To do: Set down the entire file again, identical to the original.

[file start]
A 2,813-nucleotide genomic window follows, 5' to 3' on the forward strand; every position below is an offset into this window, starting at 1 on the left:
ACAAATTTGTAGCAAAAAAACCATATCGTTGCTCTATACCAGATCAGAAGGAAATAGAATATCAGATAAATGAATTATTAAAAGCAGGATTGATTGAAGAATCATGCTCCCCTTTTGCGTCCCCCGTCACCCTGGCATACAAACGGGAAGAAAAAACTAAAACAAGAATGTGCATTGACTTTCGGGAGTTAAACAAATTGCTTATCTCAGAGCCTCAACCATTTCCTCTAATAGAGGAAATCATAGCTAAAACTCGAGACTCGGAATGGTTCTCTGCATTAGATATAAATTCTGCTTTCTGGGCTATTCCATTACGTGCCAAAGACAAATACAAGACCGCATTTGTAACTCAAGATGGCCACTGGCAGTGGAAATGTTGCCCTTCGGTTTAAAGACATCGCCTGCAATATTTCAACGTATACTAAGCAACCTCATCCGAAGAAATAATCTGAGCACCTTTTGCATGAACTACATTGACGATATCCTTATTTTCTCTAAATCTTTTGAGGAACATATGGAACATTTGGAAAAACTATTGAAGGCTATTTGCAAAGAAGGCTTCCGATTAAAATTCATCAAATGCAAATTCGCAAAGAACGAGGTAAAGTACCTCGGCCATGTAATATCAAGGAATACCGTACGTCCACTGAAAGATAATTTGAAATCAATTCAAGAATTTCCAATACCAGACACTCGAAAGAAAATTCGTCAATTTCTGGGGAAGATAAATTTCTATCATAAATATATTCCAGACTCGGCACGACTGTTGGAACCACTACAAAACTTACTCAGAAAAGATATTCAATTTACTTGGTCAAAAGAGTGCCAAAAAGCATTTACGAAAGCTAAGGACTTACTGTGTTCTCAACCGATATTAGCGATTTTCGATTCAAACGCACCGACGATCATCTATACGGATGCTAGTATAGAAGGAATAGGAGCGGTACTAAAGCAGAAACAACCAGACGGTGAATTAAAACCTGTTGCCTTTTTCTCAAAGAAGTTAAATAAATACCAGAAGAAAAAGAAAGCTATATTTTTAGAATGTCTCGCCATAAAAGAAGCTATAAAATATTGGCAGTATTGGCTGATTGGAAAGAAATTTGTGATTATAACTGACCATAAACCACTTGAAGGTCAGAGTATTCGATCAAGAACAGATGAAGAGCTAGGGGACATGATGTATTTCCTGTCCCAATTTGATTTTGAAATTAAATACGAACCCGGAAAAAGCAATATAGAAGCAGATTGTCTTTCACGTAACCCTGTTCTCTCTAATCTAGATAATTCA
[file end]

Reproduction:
A 2,813-nucleotide genomic window follows, 5' to 3' on the forward strand; every position below is an offset into this window, starting at 1 on the left:
ACAAATTTGTAGCAAAAAAACCATATCGTTGCTCTATACCAGATCAGAAGGAAATAGAATATCAGATAAATGAATTATTAAAAGCAGGATTGATTGAAGAATCATGCTCCCCTTTTGCGTCCCCCGTCACCCTGGCATACAAACGGGAAGAAAAAACTAAAACAAGAATGTGCATTGACTTTCGGGAGTTAAACAAATTGCTTATCTCAGAGCCTCAACCATTTCCTCTAATAGAGGAAATCATAGCTAAAACTCGAGACTCGGAATGGTTCTCTGCATTAGATATAAATTCTGCTTTCTGGGCTATTCCATTACGTGCCAAAGACAAATACAAGACCGCATTTGTAACTCAAGATGGCCACTGGCAGTGGAAATGTTGCCCTTCGGTTTAAAGACATCGCCTGCAATATTTCAACGTATACTAAGCAACCTCATCCGAAGAAATAATCTGAGCACCTTTTGCATGAACTACATTGACGATATCCTTATTTTCTCTAAATCTTTTGAGGAACATATGGAACATTTGGAAAAACTATTGAAGGCTATTTGCAAAGAAGGCTTCCGATTAAAATTCATCAAATGCAAATTCGCAAAGAACGAGGTAAAGTACCTCGGCCATGTAATATCAAGGAATACCGTACGTCCACTGAAAGATAATTTGAAATCAATTCAAGAATTTCCAATACCAGACACTCGAAAGAAAATTCGTCAATTTCTGGGGAAGATAAATTTCTATCATAAATATATTCCAGACTCGGCACGACTGTTGGAACCACTACAAAACTTACTCAGAAAAGATATTCAATTTACTTGGTCAAAAGAGTGCCAAAAAGCATTTACGAAAGCTAAGGACTTACTGTGTTCTCAACCGATATTAGCGATTTTCGATTCAAACGCACCGACGATCATCTATACGGATGCTAGTATAGAAGGAATAGGAGCGGTACTAAAGCAGAAACAACCAGACGGTGAATTAAAACCTGTTGCCTTTTTCTCAAAGAAGTTAAATAAATACCAGAAGAAAAAGAAAGCTATATTTTTAGAATGTCTCGCCATAAAAGAAGCTATAAAATATTGGCAGTATTGGCTGATTGGAAAGAAATTTGTGATTATAACTGACCATAAACCACTTGAAGGTCAGAGTATTCGATCAAGAACAGATGAAGAGCTAGGGGACATGATGTATTTCCTGTCCCAATTTGATTTTGAAATTAAATACGAACCCGGAAAAAGCAATATAGAAGCAGATTGTCTTTCACGTAACCCTGTTCTCTCTAATCTAGATAATTCA